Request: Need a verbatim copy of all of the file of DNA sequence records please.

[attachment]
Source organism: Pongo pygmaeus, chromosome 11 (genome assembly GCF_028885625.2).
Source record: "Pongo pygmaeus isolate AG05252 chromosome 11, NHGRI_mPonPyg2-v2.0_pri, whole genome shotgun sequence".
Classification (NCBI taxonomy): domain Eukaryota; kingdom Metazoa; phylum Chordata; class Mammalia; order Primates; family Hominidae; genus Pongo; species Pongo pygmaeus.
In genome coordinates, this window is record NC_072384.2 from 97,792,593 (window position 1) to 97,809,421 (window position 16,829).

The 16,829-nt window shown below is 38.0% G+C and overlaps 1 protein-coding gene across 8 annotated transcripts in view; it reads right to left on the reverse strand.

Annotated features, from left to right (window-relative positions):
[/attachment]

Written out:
Source organism: Pongo pygmaeus, chromosome 11 (genome assembly GCF_028885625.2).
Source record: "Pongo pygmaeus isolate AG05252 chromosome 11, NHGRI_mPonPyg2-v2.0_pri, whole genome shotgun sequence".
Classification (NCBI taxonomy): domain Eukaryota; kingdom Metazoa; phylum Chordata; class Mammalia; order Primates; family Hominidae; genus Pongo; species Pongo pygmaeus.
In genome coordinates, this window is record NC_072384.2 from 97,792,593 (window position 1) to 97,809,421 (window position 16,829).

The 16,829-nt window shown below is 38.0% G+C and overlaps 1 protein-coding gene across 8 annotated transcripts in view; it reads right to left on the reverse strand.

Annotated features, from left to right (window-relative positions):